Researcher biography

My research examines a wide range of issues related to what we might call 'digital culture'. I've researched and written about topics including, but not limited to, emotion recognition, selfies, memes, influencers, videogames, motion capture, virtual reality, and empathy. Regardless of my specific object, my research is motivated by three general, intersecting sets of questions.

  • First, how do people make sense of their own everyday lives under conditions where work and social life depend on perpetual technological connection and, consequentially, are also shaped by the demands of technological platforms under 'late capitalism'?
  • Second, how do the material dimensions of media--their physical capacities to transform relations in time and space, their capacities for writing, storing, and recalling information--shape perception, experience, and knowledge?
  • Third, and finally, how is our contemporary technological existence shaped by a broader context that links the history of technology with the histories of medicine, psychology, political economy, and aesthetic judgment?

I am the author or co-author of five published or forthcoming books. This includes: The Influencer Factory: A Marxist Theory of Corporate Personhood on YouTube (Stanford, 2024; co-authored with Katherine Guinness), an examination of ultra-rich influencer videos that argues influencer culture reveals a drive to 'vertically integrate' oneself and behave as if individuality can become interchangeable with the corporate form; The Affect Lab: The History and Limits of Measuring Emotion (Minnesota, 2023), a critique of 'affect theory' in the humanities and social sciences that makes its claims through key moments in the psychology of emotion and the technologies used to measure emotional experience; Materialist Media Theory: An Introduction (Bloomsbury, 2019), which updates and revises the claims of Marshall McLuhan and Harold Innis in relation to a variety of recent theoretical innovations, especially New and Feminist Materialisms; Theorizing Digital Cultures (SAGE, 2018), which provides a model for the study of digital media that synthesizes British and German approaches to media and culture; and Inhuman Networks: Social Media and the Archaeology of Connection (Bloomsbury, 2016), which examines the history of connectivity in Western culture as it crosses the development of technological, biological, financial, and social networks.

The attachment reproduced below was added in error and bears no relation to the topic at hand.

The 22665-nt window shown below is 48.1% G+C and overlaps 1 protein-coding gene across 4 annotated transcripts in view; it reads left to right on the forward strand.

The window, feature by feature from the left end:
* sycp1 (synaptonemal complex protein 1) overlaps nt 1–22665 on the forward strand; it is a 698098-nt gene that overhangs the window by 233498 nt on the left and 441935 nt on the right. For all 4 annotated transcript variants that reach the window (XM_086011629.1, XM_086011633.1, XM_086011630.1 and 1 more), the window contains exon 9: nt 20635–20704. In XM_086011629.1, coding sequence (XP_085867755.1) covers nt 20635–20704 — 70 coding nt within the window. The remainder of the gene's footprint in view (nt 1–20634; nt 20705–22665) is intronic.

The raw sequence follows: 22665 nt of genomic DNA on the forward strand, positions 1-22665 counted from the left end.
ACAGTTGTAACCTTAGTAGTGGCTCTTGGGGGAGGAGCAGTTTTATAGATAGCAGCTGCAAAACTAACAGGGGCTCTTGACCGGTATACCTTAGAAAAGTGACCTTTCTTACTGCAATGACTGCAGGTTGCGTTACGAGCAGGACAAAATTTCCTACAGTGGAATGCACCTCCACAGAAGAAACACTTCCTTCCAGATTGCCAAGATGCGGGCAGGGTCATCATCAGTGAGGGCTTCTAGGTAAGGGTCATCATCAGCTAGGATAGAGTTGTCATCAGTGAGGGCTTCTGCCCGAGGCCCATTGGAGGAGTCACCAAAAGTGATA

Additionally, with Yigit Soncul, I'm co-editor of a special issue of the journal parallax on 'Networked Liminality' (2020). With Yigit Soncul and Katherine Guinness, I'm co-editor of a Post45 cluster on 'Influencer Aesthetics' and the De Gruyter Handbook of Digital Cultures, both of which are forthcoming in the next few years.

Among other honours, I have been the recipient of a grant from the National Endowment for the Humanities, a residency at the Media Archaeology Lab at the University of Colorado, Boulder, and was a contributor to an issue of the magazine esse: Arts + Opinions on 'Empathy', which received an honourable mention for 'Best Editorial Package' from the Canadian National Magazine Awards/Les Prix du Magazine Canadien. In my previous position, at NC State University in Raleigh, North Carolina, I was named an NC State University Faculty Scholar, was a recipient of the NC State CHASS Outstanding Junior Faculty Award in the Humanities, and was a recipient of the Robert M. Entman Award for Excellence in Communication Research.

Some of my current research examines questions of aesthetic judgement and 'bad' videogames, the use of generative AI in 'brain decoding' and visualizing human thought through fMRI technologies, and, with Katherine Guinness, a project on spaces beyond frames in the history of art and 'immersive' audiovisual media.

My full list of publications, which includes PDFs of many of my articles and book chapters, can be found at my personal website,

Areas of research